Create connections with the people you work with says Brenda Bernstein
The Beginning of a Great Relationship?
One of the ways I find great writers for my Executive Resume Writing team at The Essay Expert is to pay attention to the winners of resume writing contests. You might be surprised to learn that resume writing contests even exist – but three organizations hold these competitions annually.
In January, I reached out an award winner – I’ll call her Rebecca – and asked her if she would be interested in joining my team. She is an experienced, highly certified writer and I was impressed by her work. I was thrilled when she replied that she was interested – and even more thrilled with the phone conversation we had about our resume writing strategies and core values. Rebecca was exactly the writer I was looking for.
And then I got the email. Subject line “Apologies.” First line of message: “After reviewing most of the information you shared via Dropbox, I have decided, and must advise you that this is not a good fit for me.”
My heart sank. I had been so excited to have Rebecca on my team. Had I done something wrong? It took all my learning from my personal growth classes to breathe deeply and stay in conversation. I asked for more information and heard that she was feeling overwhelmed by the files and processes, but that there was an underlying health issue that was the true reason she needed to take a step back from writing.
As I continued asking questions and expressing my concern and care, something remarkable happened. I discovered she suffered from severe headaches, and I suggested an essential oil remedy that I have discovered makes even migraines abate. I became more interested in her as a human being than I was as a resume writer. We developed a real relationship.
Relationship Building Lessons
The old me would have given up at “Apologies.” The more evolved me used some important strategies:
1. Breathe. When I got the upsetting news from Rebecca, I noticed my negative thoughts, told myself things were probably not as bad as I thought, and chose to breathe and trust that things would be okay. I was able to act outside of my “stinking thinking.”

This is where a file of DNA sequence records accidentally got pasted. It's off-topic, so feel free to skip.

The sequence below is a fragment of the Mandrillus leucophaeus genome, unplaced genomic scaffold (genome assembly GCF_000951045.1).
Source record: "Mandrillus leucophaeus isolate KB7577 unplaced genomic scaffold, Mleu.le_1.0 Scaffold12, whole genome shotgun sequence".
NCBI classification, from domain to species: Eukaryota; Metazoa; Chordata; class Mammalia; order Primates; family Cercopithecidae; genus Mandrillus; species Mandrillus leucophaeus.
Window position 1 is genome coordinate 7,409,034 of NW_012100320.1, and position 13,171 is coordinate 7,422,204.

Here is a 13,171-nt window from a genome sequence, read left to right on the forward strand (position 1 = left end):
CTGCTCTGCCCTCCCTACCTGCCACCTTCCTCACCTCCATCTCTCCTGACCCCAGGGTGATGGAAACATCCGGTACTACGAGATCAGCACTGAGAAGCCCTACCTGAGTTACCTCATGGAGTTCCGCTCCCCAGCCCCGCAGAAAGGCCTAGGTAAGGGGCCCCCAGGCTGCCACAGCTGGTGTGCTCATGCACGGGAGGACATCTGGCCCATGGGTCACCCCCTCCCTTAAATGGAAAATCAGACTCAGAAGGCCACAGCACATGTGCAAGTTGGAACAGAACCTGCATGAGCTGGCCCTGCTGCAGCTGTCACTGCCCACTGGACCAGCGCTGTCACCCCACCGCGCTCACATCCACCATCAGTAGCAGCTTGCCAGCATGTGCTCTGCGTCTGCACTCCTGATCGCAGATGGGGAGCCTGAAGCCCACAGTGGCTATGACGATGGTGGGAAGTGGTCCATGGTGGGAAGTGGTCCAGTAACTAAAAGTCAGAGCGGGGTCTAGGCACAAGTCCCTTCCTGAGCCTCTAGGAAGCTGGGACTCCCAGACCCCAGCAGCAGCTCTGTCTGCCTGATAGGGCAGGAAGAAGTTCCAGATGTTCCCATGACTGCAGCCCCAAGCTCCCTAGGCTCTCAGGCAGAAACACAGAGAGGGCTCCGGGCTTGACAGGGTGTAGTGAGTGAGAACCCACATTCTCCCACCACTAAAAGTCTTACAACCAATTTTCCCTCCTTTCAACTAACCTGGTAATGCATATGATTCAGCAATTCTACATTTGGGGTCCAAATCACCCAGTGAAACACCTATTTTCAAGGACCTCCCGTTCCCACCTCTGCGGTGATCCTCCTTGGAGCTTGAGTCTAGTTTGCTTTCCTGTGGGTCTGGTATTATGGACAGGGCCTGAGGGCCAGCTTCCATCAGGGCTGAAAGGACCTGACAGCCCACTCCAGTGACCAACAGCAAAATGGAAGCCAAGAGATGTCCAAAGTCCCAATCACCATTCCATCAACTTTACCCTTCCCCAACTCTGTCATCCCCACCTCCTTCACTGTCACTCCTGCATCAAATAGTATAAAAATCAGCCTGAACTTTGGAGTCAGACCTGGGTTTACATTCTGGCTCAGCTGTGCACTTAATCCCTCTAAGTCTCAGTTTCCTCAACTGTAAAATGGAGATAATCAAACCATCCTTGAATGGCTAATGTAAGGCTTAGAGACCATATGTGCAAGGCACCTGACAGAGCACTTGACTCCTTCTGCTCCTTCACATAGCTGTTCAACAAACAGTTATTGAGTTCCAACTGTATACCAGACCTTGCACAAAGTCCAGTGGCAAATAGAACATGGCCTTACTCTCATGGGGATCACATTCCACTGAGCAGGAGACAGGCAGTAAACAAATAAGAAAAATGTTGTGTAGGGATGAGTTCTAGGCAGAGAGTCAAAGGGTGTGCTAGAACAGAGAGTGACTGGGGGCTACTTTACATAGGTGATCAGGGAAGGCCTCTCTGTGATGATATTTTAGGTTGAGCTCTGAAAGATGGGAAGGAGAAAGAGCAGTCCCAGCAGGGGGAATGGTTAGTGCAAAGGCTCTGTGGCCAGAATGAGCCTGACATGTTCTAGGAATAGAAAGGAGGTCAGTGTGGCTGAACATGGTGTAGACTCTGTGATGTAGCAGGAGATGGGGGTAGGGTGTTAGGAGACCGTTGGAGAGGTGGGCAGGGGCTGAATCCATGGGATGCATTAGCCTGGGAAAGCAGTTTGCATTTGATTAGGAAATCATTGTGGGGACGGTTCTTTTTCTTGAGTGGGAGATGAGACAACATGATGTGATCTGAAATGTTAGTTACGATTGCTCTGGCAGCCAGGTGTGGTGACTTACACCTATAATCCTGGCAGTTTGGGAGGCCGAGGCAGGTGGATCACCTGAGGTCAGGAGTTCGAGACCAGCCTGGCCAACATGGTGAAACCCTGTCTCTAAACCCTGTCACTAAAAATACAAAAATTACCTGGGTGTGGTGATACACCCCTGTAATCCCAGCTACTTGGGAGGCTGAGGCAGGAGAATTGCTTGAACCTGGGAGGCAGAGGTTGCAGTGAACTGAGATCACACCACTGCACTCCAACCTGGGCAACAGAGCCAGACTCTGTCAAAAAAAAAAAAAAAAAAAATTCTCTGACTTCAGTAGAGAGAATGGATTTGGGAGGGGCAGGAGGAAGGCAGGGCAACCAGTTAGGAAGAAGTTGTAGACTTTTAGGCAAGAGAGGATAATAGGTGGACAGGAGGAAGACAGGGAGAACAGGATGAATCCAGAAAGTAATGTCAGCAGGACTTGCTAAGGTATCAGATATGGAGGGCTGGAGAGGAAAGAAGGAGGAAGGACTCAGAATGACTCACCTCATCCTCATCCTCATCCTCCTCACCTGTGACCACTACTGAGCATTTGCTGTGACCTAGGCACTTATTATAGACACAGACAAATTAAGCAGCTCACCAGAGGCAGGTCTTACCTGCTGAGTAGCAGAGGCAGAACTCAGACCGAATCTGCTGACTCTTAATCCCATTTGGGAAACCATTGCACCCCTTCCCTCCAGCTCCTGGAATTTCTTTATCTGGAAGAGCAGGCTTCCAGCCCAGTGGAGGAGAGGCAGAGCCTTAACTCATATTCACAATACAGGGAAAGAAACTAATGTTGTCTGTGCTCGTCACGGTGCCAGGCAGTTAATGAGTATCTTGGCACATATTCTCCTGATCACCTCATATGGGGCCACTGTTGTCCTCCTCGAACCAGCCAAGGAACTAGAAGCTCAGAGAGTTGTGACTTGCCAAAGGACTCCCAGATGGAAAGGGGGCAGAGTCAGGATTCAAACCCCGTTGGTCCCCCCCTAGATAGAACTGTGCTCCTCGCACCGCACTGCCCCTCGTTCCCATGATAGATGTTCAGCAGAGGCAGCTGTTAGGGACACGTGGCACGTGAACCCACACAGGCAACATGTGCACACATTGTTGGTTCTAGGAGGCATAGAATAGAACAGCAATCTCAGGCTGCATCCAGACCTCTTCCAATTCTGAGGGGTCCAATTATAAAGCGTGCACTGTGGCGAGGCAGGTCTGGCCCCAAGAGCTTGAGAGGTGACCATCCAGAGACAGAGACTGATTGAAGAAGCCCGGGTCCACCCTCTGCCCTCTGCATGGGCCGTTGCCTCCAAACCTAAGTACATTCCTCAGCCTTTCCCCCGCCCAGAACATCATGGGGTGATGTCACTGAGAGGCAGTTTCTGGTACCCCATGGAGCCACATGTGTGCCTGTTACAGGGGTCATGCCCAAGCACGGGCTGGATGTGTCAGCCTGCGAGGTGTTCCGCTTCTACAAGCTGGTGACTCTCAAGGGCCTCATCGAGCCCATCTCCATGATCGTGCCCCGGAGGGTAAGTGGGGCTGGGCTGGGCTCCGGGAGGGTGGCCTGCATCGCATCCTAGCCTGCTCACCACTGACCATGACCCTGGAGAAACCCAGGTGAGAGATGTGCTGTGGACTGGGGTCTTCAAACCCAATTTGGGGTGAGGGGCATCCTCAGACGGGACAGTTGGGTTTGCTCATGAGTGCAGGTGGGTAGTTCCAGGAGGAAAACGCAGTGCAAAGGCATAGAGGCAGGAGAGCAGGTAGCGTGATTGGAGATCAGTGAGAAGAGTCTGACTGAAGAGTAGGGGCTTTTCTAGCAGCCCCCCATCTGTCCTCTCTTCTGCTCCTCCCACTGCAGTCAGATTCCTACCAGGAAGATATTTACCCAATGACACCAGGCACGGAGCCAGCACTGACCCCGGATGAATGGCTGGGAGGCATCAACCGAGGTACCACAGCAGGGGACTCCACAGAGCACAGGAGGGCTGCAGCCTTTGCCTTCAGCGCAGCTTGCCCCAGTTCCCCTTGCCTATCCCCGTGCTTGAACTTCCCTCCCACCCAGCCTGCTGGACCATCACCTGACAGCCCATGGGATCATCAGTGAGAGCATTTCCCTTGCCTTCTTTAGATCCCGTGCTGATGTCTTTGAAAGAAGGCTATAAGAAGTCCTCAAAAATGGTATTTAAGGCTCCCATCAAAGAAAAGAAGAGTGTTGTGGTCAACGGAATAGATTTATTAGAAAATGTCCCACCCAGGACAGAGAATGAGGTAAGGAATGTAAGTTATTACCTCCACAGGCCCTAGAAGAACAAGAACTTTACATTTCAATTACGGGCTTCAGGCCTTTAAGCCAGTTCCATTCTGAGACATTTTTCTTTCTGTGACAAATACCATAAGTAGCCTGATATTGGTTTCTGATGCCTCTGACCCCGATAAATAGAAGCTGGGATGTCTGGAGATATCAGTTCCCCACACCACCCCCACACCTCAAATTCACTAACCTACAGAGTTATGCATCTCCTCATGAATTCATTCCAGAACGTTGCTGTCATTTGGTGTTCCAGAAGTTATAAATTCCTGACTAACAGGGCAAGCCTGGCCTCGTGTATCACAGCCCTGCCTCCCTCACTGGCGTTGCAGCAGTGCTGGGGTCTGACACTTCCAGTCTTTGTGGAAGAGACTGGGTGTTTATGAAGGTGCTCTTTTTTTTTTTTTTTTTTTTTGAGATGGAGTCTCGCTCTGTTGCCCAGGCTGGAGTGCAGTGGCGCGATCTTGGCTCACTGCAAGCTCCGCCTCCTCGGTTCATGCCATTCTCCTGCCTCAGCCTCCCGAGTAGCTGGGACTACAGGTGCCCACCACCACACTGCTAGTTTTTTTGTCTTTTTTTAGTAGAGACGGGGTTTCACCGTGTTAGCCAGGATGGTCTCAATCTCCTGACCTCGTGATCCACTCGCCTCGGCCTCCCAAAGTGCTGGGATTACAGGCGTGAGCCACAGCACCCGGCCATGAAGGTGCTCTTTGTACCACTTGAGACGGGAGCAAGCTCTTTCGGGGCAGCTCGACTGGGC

2. Express truth. I immediately communicated to Rebecca that I was sad to hear she would not be working with me and that I really enjoyed our initial conversation and thought we were aligned on so many things. I let her know I would love to have her on my team!
3. Be curious. I asked Rebecca questions. I wanted to understand her concerns, and she was generous in sharing with me.
4. Offer to talk. One thing I’ve learned is that people can make things up over email and text that seem much less charged when talking by phone. So, I offered to have a conversation, and suggested that things might look more complex on paper than they really are. She agreed.
5. Care. This is something that can’t be manufactured. I quickly and genuinely started to care about Rebecca and her health issues, and I was especially excited that I had something to offer that would help her headaches.
6. Follow up. I kept in touch with Rebecca and found out the migraine remedy was helping! I also learned about her family and other pursuits in her life.
7. Risk. I took several risks along with way with Rebecca, starting with asking her to continue our relationship after she said “no.” And then, most recently, I risked asking her if she might be interested in a resume project. Guess what? She said yes.
Better than Business
I got much more out of my interactions with Rebecca than a new, talented resume writer. I got a new friend. I’m thankful that the headache remedy worked, which not only created joy in our relationship but also gave her more ability to work! I am looking forward to sending her a project in a week or two. I treasure the relationships I’m building and am inspired to continue creating connections with the people I work with.